We cannot necessarily eat a large amount of 'allowed' foods, ie: you might manage to eat six blueberries but seven might take you over your individual tolerance level, so you have to learn what that level is with all food by experimentation. And as all IBS sufferers know, some days you can get away with eating things that you suspect you react to and some days you can't.

I hope this helps some of you. I know how awful it is to be in pain day after day and not have any answers. The low FODMAP diet is worth a go.

Review by Joanne

My son now aged 13 was diagnosed with post-infectious IBS three years ago after food poisoning on an island holiday. The first year was very bad with constant pain along with the usual altered bowel function. This resulted in treatment by the chronic pain team at our local kids hospital.

Over the three years he has had every possible test (all normal) and tried every drug. Since that first awful year things have improved and he now gets what I'd call 'flares' of IBS symptoms that last about two or three months interspersed with periods of normality that last about the same time.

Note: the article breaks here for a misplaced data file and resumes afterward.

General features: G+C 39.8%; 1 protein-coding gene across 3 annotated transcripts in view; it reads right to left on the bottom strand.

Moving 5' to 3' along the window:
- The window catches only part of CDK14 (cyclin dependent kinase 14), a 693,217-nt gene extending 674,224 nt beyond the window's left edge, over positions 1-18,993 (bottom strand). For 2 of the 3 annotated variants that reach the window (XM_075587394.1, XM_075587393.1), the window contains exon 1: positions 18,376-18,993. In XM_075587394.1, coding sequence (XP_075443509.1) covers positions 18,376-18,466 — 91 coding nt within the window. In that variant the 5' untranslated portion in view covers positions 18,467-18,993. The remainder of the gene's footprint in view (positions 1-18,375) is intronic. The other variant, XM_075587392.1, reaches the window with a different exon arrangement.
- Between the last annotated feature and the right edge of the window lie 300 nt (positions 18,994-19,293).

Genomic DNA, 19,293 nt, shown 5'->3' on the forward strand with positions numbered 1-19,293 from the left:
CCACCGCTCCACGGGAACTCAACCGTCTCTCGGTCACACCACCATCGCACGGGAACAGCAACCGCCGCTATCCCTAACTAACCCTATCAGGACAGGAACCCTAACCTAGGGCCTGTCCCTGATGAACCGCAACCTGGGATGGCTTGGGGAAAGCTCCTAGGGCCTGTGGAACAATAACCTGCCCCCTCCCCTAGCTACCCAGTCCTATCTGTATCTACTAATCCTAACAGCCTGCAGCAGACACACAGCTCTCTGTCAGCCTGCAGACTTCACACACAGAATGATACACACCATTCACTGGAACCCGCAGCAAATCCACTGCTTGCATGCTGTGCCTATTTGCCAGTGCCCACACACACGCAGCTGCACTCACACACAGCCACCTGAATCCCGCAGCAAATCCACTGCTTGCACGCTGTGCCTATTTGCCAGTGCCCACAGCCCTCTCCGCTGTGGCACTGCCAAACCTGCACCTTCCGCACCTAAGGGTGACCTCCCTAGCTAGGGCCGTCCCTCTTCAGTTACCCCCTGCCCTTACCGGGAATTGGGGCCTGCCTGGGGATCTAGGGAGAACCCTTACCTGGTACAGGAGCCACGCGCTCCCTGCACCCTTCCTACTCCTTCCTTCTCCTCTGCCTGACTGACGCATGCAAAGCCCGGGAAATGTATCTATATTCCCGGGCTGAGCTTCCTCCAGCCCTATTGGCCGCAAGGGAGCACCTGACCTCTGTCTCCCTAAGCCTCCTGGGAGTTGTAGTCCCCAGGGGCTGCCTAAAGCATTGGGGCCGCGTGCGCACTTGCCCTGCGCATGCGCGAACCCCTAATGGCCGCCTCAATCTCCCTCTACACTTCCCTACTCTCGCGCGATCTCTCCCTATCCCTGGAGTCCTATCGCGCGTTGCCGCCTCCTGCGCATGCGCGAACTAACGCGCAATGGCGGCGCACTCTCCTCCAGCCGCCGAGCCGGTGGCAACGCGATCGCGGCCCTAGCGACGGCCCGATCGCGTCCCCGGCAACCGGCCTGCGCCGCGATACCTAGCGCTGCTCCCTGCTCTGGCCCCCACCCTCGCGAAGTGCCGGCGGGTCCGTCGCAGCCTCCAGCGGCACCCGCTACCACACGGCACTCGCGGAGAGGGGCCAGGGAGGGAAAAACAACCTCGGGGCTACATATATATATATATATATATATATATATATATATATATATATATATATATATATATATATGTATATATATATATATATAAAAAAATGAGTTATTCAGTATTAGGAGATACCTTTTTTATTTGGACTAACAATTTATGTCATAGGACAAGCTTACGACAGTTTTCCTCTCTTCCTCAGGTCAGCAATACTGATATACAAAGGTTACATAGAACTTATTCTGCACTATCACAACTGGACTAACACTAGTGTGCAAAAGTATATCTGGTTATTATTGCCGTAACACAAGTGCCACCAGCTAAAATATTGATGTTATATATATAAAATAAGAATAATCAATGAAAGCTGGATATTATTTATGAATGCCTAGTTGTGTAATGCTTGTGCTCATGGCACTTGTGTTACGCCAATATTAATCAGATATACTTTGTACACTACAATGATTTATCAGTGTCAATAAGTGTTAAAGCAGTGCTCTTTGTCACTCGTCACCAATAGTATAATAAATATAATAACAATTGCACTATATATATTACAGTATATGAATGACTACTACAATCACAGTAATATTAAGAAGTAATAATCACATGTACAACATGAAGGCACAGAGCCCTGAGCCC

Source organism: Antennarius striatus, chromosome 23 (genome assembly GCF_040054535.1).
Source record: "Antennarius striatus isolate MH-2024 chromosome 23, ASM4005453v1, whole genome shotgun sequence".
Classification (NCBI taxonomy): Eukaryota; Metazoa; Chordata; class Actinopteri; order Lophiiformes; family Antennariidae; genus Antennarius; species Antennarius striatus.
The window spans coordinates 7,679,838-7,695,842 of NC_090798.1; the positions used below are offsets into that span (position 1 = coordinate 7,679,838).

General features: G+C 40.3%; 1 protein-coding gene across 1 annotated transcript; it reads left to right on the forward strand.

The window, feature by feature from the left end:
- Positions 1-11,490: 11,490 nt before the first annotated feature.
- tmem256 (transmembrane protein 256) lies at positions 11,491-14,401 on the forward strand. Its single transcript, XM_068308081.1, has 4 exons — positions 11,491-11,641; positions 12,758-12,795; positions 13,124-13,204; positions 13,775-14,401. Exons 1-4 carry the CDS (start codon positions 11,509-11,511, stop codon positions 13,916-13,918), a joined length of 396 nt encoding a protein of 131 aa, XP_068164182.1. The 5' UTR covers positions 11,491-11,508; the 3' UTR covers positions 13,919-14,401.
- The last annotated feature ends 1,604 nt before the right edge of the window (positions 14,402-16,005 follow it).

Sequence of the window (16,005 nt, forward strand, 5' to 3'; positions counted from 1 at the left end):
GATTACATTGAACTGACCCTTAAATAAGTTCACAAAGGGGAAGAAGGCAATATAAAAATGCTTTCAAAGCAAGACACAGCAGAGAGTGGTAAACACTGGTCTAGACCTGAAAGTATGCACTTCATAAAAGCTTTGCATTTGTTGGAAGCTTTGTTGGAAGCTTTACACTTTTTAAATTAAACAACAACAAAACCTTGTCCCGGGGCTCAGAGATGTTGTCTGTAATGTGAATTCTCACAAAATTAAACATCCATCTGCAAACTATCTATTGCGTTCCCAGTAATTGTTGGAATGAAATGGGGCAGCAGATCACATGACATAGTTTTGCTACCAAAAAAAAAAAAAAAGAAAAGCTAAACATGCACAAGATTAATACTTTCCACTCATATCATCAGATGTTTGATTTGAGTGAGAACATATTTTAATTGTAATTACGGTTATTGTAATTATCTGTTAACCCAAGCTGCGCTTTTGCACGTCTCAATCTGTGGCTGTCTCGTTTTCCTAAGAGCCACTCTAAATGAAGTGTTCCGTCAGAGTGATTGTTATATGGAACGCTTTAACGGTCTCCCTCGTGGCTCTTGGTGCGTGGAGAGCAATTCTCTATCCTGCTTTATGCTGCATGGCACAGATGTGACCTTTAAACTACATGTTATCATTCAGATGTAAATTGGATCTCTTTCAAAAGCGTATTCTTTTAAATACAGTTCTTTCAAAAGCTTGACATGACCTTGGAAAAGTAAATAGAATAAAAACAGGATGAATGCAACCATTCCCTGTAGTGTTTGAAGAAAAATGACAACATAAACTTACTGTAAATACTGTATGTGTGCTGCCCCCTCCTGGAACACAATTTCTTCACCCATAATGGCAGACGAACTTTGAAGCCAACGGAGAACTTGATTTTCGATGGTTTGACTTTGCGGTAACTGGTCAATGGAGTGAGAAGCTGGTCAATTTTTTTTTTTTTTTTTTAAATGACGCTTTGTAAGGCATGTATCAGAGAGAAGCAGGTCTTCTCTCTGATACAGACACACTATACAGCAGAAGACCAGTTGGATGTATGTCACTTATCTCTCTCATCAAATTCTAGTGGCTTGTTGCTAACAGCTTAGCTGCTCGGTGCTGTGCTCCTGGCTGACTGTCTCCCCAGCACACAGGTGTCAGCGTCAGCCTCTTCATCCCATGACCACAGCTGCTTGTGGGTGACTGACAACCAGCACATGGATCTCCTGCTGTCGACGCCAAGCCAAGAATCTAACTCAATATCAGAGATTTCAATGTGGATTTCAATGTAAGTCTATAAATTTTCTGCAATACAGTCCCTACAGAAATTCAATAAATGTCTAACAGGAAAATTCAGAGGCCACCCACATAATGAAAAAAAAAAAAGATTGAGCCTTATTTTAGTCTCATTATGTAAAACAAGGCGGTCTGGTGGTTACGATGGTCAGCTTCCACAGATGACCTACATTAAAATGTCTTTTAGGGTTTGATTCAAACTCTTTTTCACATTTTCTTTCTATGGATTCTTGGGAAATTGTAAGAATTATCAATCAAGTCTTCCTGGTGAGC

J has been on a low fodmpas diet now for about two years and it has made a big difference. It did not solve the problem but it is a factor in the improvement we have seen. Low fodmaps is championed here by a gastroenterologist (we are in New Zealand) and when we did the breath testing J had a huge reaction to the ingestion of the fructose solution. Heaps of gas and a really uncomfortable visibly blown up stomach.

He had no reaction to lactose so he eats dairy no problem. Essentially with the reaction to fructose we cut out/reduce fructose itself and fructans. This means no wheat and nothing from the onion family. Its quite doable really although it makes eating out a bit difficult.

Our gastroenterologist explained that this is not the source of J's problem but that for people who have had a 'gut trauma' these sensitivities often develop and then perpetuate symptoms.

I'd suggest that anyone interested have the hydrogen breath testing as this is quite definitive. This was the first test in dozens that my son actually had a viable abnormal result and there was something associated that we could actually do about it. For anyone with IBS symptoms it would be worth investigating.

Do you suffer from IBS? Have you tried the low fodmaps diet? Please contact Sophie to send in your review.